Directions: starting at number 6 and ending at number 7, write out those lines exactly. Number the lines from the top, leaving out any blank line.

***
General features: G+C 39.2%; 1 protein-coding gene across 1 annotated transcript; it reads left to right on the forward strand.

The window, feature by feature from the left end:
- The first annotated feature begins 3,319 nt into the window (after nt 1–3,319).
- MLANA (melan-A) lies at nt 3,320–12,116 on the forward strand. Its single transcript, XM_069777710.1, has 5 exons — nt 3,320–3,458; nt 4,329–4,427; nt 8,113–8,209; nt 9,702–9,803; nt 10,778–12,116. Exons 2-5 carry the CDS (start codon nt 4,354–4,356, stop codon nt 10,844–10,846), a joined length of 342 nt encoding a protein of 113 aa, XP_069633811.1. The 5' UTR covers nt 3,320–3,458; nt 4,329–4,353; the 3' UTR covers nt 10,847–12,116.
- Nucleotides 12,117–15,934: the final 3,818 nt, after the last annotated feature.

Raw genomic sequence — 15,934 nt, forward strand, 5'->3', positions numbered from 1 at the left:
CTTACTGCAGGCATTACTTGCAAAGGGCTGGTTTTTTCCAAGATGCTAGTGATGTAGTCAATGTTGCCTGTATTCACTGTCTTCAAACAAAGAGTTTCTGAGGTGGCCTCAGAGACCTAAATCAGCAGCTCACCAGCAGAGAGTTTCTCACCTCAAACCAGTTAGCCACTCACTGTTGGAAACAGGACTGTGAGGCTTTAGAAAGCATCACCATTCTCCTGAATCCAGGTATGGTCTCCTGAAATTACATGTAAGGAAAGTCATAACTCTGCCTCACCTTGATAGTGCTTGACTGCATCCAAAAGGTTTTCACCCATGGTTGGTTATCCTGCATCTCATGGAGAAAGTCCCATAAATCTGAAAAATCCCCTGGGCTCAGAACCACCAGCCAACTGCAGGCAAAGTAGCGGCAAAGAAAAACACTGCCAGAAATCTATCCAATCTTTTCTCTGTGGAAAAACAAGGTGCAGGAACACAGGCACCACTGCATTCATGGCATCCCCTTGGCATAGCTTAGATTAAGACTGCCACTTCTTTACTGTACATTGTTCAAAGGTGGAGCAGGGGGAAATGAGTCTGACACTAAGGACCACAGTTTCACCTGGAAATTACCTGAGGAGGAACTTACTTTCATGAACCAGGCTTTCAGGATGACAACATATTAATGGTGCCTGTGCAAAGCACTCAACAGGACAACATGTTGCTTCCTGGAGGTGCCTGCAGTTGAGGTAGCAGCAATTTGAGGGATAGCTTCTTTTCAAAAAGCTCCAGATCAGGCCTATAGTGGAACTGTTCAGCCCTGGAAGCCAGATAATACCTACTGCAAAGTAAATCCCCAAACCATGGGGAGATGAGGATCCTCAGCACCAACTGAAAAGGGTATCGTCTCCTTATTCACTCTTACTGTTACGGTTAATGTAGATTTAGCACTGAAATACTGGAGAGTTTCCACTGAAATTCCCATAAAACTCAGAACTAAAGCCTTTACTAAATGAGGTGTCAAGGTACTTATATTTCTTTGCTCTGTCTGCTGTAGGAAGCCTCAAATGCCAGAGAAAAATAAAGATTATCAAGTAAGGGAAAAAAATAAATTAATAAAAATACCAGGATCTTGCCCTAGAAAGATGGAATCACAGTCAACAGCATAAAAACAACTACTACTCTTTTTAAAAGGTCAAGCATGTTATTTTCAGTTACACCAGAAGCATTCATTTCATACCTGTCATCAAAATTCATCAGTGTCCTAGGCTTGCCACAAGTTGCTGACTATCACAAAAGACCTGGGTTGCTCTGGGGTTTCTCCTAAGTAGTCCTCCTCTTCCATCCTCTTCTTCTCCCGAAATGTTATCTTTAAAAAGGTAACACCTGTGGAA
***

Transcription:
Raw genomic sequence — 15,934 nt, forward strand, 5'->3', positions numbered from 1 at the left:
CTTACTGCAGGCATTACTTGCAAAGGGCTGGTTTTTTCCAAGATGCTAGTGATGTAGTCAATGTTGCCTGTATTCACTGTCTTCAAACAAAGAGTTTCTGAGGTGGCCTCAGAGACCTAAATCAGCAGCTCACCAGCAGAGAGTTTCTCACCTCAAACCAGTTAGCCACTCACTGTTGGAAACAGGACTGTGAGGCTTTAGAAAGCATCACCATTCTCCTGAATCCAGGTATGGTCTCCTGAAATTACATGTAAGGAAAGTCATAACTCTGCCTCACCTTGATAGTGCTTGACTGCATCCAAAAGGTTTTCACCCATGGTTGGTTATCCTGCATCTCATGGAGAAAGTCCCATAAATCTGAAAAATCCCCTGGGCTCAGAACCACCAGCCAACTGCAGGCAAAGTAGCGGCAAAGAAAAACACTGCCAGAAATCTATCCAATCTTTTCTCTGTGGAAAAACAAGGTGCAGGAACACAGGCACCACTGCATTCATGGCATCCCCTTGGCATAGCTTAGATTAAGACTGCCACTTCTTTACTGTACATTGTTCAAAGGTGGAGCAGGGGGAAATGAGTCTGACACTAAGGACCACAGTTTCACCTGGAAATTACCTGAGGAGGAACTTACTTTCATGAACCAGGCTTTCAGGATGACAACATATTAATGGTGCCTGTGCAAAGCACTCAACAGGACAACATGTTGCTTCCTGGAGGTGCCTGCAGTTGAGGTAGCAGCAATTTGAGGGATAGCTTCTTTTCAAAAAGCTCCAGATCAGGCCTATAGTGGAACTGTTCAGCCCTGGAAGCCAGATAATACCTACTGCAAAGTAAATCCCCAAACCATGGGGAGATGAGGATCCTCAGCACCAACTGAAAAGGGTATCGTCTCCTTATTCACTCTTACTGTTACGGTTAATGTAGATTTAGCACTGAAATACTGGAGAGTTTCCACTGAAATTCCCATAAAACTCAGAACTAAAGCCTTTACTAAATGAGGTGTCAAGGTACTTATATTTCTTTGCTCTGTCTGCTGTAGGAAGCCTCAAATGCCAGAGAAAAATAAAGATTATCAAGTAAGGGAAAAAAATAAATTAATAAAAATACCAGGATCTTGCCCTAGAAAGATGGAATCACAGTCAACAGCATAAAAACAACTACTACTCTTTTTAAAAGGTCAAGCATGTTATTTTCAGTTACACCAGAAGCATTCATTTCATACCTGTCATCAAAATTCATCAGTGTCCTAGGCTTGCCACAAGTTGCTGACTATCACAAAAGACCTGGGTTGCTCTGGGGTTTCTCCTAAGTAGTCCTCCTCTTCCATCCTCTTCTTCTCCCGAAATGTTATCTTTAAAAAGGTAACACCTGTGGAA